Why in News:
Earth’s Health at Risk in Seven out of Eight Key Measures, Warn Scientists
- A groundbreaking analysis by the Earth Commission group of scientists reveals that human activity has pushed the planet into a perilous state concerning seven out of eight newly established indicators of planetary safety and justice.
- The report goes beyond the well-known issue of climate disruption and highlights alarming evidence of growing crises in water availability, nutrient loading, ecosystem maintenance, and aerosol pollution, all of which pose threats to life-support systems and exacerbate social inequality.
- Published in Nature, this study represents the most ambitious interdisciplinary science assessment of the entire people-planet system, combining vital signs of planetary health with indicators of human welfare.
- The Earth Commission, established by leading research institutions globally, aims for this analysis to serve as the scientific foundation for the next generation of sustainability targets and practices, expanding beyond climate change to address other indices and environmental justice.
- The hope is that cities and businesses will adopt these targets to gauge the impact of their activities.
- The study sets “safe and just” benchmarks for the planet, analogous to vital signs for the human body, focusing on indicators such as water flow, phosphorus use, and land conversion.
- The boundaries are based on a synthesis of previous studies by universities and UN science groups, including the Intergovernmental Panel on Climate Change and the Intergovernmental Science-Policy Platform on Biodiversity and Ecosystem Services.
Safe and Just:
- The Earth Commission emphasizes a “safe and just” climate target of 1°C to protect people from extreme heat, droughts, and floods. Achieving this target necessitates a substantial effort to remove carbon dioxide from the atmosphere, alongside ecosystem preservation.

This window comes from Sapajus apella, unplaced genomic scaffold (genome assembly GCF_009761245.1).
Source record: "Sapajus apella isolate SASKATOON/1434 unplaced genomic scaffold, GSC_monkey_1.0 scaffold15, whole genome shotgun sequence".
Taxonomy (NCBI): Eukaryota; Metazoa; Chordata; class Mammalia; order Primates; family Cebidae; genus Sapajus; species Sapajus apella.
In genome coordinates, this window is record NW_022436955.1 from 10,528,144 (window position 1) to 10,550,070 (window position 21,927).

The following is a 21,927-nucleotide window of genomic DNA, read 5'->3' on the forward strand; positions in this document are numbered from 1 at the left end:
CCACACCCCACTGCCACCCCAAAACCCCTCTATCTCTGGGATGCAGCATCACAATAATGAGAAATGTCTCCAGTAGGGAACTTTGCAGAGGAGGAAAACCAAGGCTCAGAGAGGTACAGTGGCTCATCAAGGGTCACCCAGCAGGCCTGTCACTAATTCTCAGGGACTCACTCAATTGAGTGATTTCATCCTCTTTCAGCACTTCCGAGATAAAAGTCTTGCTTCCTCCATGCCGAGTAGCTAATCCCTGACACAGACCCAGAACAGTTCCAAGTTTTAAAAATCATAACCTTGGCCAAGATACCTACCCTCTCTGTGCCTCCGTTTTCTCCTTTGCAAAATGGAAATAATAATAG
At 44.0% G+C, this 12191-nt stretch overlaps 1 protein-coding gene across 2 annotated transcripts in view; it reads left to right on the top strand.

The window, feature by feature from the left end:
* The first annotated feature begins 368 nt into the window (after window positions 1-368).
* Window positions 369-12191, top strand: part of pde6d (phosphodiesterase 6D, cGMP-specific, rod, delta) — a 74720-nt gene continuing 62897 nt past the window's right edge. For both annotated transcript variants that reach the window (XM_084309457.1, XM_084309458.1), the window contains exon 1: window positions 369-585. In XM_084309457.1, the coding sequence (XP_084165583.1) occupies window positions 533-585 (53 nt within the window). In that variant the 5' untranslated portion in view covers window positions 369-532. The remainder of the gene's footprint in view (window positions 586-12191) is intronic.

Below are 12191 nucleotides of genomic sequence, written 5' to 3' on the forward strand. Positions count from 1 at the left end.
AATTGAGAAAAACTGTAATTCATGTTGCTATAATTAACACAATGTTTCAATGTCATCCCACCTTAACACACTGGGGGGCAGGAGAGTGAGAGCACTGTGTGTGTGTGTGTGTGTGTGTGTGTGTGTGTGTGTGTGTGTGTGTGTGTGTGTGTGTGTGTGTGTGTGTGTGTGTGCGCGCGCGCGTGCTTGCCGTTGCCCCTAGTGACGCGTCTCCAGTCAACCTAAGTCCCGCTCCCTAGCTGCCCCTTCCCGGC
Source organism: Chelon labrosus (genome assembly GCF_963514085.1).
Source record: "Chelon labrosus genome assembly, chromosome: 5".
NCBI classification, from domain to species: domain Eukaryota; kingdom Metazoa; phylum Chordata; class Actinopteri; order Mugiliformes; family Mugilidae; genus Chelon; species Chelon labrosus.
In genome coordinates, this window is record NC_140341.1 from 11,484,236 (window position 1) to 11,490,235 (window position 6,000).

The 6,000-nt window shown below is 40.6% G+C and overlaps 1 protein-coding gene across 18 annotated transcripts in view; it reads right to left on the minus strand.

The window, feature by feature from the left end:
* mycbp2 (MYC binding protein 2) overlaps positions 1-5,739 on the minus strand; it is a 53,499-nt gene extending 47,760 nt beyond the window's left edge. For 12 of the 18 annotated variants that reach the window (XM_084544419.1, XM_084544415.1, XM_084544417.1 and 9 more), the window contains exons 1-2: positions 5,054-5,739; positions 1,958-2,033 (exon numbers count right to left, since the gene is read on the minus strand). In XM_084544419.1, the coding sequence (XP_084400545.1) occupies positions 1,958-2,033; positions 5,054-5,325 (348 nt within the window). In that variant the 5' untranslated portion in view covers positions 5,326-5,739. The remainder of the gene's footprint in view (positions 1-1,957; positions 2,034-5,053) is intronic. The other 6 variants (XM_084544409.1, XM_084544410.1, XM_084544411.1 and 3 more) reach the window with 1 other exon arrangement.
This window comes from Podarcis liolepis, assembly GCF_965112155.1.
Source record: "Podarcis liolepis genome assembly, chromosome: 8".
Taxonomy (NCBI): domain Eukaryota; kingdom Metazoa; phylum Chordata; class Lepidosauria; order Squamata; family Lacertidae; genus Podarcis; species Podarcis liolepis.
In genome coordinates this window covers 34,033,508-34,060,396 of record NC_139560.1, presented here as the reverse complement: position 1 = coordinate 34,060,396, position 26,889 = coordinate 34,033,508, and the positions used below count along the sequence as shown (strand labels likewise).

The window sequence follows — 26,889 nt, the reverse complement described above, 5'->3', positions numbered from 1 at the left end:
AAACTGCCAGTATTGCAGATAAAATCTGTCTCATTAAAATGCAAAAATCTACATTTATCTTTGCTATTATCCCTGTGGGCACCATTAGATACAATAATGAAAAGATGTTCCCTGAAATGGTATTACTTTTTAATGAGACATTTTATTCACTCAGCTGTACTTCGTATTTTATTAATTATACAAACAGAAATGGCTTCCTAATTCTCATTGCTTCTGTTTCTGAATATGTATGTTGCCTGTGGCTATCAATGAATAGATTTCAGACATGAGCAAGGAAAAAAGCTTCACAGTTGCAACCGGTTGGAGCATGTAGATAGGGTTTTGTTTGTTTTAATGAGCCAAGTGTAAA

- To meet the climate target, it is essential for 50 to 60% of the world to consist of predominantly natural ecosystems, but the reality is that only 45 to 50% of the planet currently has intact ecosystems.
- Altered areas, like farms and cities, should dedicate at least 20 to 25% of their land to semi-natural habitats to maintain ecosystem services, yet about two-thirds of such areas fail to meet this goal.
- Addressing aerosol pollution is crucial, both globally and locally. At the global level, the focus is on balancing aerosol concentrations between the northern and southern hemispheres to avoid disrupting weather patterns. Locally, a boundary of 15 micrograms per cubic meter mean annual exposure to PM2.5 is established, following the World Health Organization’s guidelines, given its harmful effects on health, disproportionately affecting vulnerable communities.
- For surface water, the safe boundary indicates that no more than 20% of the flow of rivers and streams should be obstructed in any catchment area, as this negatively impacts water quality and freshwater species habitat. However, this boundary has already been surpassed on a third of the world’s land due to hydroelectric dams, drainage systems, and construction.
- Similarly, groundwater systems face challenges, as 47% of the world’s river basins are depleting rapidly, particularly in densely populated areas like Mexico City and intensive agricultural regions like the North China Plain.
- Nutrients also raise concerns, as farmers in wealthier nations overspray nitrogen and phosphorus, leading to harmful runoff into water systems. The report stresses the importance of global equity, with poorer nations needing more fertilizers while wealthier nations must reduce the surplus.
- Achieving a balanced “safe and just boundary” requires a global surplus of 61 million tonnes of nitrogen and approximately 6 million tonnes of phosphorus.